Following the news that Amazon will no longer accept payments from UK-issued Visa credit cards, some industry insiders are convinced the e-commerce giant’s decision is a calculated move to drive the adoption of the company’s own payment cards, and will give a competitive advantage to Visa’s main rival, Mastercard.
Last week, the online retailer confirmed that Visa credit cards issued in the UK will be blocked from use on its site from January 19.
The move sent shockwaves through Britain’s consumer and retail landscape, as the cards of millions of Brits can no longer be used on Amazon’s platform next year. After all, Barclaycard and HSBC are among those using Visa on credit cards.
Visa vs Mastercard
Currently, Visa holds the second largest credit cards market share in the UK, with close to 20 million cards issued in 2021, according to industry figures from Global Data.
Visa falls fairly far behind market leader Mastercard, with around 38m cards.
However, as both companies are looking to increase fees since Brexit took away their 0.3 per cent cap for online cross-border transactions, Amazon’s decision to only ban one of these companies “seems odd,” according to GlobalData payment analyst Chris Dinga, “until you remember that Mastercard is Amazon’s credit card issuing partner.”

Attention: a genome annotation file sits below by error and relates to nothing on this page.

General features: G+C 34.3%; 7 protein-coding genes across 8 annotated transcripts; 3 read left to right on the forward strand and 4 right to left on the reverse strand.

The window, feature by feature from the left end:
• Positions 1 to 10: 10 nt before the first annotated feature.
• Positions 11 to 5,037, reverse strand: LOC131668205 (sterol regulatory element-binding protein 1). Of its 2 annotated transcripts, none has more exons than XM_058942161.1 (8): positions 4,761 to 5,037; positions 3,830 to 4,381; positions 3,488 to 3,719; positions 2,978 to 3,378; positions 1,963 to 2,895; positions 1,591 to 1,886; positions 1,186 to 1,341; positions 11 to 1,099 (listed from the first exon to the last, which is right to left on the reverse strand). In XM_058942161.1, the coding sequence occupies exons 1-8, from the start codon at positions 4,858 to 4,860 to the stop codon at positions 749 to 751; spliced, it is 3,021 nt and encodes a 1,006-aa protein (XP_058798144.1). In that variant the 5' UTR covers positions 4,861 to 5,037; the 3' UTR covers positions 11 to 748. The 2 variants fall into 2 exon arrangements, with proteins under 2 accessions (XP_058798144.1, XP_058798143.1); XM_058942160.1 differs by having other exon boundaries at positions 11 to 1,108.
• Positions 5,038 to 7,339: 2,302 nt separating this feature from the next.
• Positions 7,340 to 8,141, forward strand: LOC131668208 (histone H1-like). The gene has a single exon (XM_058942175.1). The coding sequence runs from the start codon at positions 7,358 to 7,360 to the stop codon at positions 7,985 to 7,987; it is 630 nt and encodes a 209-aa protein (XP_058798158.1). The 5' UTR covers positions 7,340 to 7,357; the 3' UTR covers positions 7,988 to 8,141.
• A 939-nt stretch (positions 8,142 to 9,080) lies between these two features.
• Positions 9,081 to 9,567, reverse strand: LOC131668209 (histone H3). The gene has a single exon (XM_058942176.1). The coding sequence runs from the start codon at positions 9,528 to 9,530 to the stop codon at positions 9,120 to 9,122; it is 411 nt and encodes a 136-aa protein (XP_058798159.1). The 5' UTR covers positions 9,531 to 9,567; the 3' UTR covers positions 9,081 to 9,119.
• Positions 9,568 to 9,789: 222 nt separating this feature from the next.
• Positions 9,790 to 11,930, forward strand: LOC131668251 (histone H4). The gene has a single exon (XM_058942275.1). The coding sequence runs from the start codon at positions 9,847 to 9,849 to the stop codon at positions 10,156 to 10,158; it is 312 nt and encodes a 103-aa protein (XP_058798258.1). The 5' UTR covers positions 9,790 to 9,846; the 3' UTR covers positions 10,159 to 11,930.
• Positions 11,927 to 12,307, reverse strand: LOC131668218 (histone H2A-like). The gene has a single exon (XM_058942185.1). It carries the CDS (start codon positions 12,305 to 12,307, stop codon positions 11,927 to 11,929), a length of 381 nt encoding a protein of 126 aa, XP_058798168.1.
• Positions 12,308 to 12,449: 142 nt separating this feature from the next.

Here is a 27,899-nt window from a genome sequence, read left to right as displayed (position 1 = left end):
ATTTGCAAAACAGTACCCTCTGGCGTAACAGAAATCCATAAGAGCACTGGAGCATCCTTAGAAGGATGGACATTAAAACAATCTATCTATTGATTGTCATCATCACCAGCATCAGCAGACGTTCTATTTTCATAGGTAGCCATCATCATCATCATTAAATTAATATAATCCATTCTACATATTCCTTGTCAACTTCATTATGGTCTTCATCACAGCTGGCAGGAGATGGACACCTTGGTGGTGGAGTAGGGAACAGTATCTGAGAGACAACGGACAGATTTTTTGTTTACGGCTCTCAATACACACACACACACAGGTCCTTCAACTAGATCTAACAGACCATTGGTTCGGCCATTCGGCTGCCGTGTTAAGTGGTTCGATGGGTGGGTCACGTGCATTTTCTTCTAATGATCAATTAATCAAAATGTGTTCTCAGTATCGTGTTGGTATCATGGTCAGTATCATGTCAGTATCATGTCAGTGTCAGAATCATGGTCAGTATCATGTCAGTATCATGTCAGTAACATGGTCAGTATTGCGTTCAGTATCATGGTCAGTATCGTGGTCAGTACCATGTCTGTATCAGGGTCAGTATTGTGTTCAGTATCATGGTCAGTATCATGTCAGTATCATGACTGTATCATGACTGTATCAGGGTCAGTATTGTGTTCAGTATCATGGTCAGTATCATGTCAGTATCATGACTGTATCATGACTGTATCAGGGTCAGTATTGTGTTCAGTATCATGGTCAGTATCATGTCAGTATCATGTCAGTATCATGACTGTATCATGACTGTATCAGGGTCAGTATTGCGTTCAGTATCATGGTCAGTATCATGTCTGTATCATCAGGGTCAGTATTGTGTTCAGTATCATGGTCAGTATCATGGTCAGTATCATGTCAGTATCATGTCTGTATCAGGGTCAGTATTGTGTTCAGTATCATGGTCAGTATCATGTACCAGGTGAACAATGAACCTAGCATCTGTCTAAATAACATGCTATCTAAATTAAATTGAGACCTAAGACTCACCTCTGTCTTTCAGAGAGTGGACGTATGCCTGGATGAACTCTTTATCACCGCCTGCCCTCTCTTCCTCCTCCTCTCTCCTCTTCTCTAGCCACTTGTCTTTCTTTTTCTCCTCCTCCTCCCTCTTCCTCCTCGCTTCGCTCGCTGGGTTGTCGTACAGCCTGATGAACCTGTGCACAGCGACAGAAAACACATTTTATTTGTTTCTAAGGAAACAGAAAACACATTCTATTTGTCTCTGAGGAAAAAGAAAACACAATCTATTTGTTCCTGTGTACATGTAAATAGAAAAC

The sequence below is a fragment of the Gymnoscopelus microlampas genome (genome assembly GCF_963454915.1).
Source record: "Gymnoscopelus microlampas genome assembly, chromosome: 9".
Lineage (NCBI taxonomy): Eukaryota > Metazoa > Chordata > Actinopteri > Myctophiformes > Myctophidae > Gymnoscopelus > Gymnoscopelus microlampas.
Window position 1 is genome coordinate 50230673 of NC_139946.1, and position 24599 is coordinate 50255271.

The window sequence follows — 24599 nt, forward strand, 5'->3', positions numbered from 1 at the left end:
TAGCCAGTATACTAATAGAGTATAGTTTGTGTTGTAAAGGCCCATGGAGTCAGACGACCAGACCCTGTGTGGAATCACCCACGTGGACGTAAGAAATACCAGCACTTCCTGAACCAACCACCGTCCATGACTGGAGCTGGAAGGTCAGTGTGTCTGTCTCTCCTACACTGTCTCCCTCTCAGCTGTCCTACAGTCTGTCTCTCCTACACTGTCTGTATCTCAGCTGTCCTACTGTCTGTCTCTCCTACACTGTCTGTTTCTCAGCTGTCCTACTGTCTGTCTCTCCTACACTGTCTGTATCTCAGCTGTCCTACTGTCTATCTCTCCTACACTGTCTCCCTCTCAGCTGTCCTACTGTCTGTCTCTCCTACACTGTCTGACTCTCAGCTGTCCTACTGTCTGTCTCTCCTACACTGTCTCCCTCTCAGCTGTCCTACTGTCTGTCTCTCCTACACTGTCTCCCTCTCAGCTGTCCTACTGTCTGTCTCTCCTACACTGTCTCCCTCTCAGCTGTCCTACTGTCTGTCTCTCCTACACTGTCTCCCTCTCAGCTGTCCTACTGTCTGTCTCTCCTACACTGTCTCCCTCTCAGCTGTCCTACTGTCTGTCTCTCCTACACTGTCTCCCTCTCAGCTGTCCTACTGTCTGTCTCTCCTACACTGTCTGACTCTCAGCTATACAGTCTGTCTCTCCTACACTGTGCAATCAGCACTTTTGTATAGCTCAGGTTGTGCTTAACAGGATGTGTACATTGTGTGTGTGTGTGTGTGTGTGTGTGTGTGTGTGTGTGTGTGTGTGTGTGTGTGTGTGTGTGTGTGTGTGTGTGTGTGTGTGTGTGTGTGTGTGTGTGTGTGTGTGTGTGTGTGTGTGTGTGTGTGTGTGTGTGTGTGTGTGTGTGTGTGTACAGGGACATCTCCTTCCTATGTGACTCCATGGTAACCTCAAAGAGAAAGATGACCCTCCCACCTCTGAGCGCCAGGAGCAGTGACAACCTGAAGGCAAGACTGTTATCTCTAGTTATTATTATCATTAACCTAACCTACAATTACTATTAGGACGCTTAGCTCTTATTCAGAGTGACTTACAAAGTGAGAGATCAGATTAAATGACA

Dinga said: “This represents a unique opportunity for both Amazon and Mastercard, as they can take advantage of the situation to promote the Amazon credit card to customers.”
“UK-issued Visa credit card customers will have to either transfer to their debit card or find a new credit card provider if they want to remain an Amazon customer,” he added.
“Amazon is a dominant online retailer who is capable of banning Visa credit cards without risking to loss many customers as they are very dependent on Amazon.”Analyst Chris Dinga
Amazon’s interference will mean a significant loss of revenue for Visa in the UK. Further, if the issue of interchange fees isn’t addressed, there will be ongoing issue for retailers, which will see their profit margins squeezed, Dinga pointed out.
“Smaller retailers may find it harder to do the same if they try to ban Visa credit cards,” he continued.
Credit cards are still dominant players for non-cash transactions, but they need to be aware of the growing competition that buy now, pay later (BNPL) providers and alternative payments such as Venmo represent.
“BNPL is gradually being adopted by retailers as they see higher conversion and growth opportunity by providing it to their customers. High interchange fees could accelerate the adoption of BNPL services by retailers,” Dinga concluded.
When approached by City A.M., an Amazon spokesman said: “Visa is a service provider to Amazon, not a competitor, and this action is entirely unrelated to our own payment offerings.”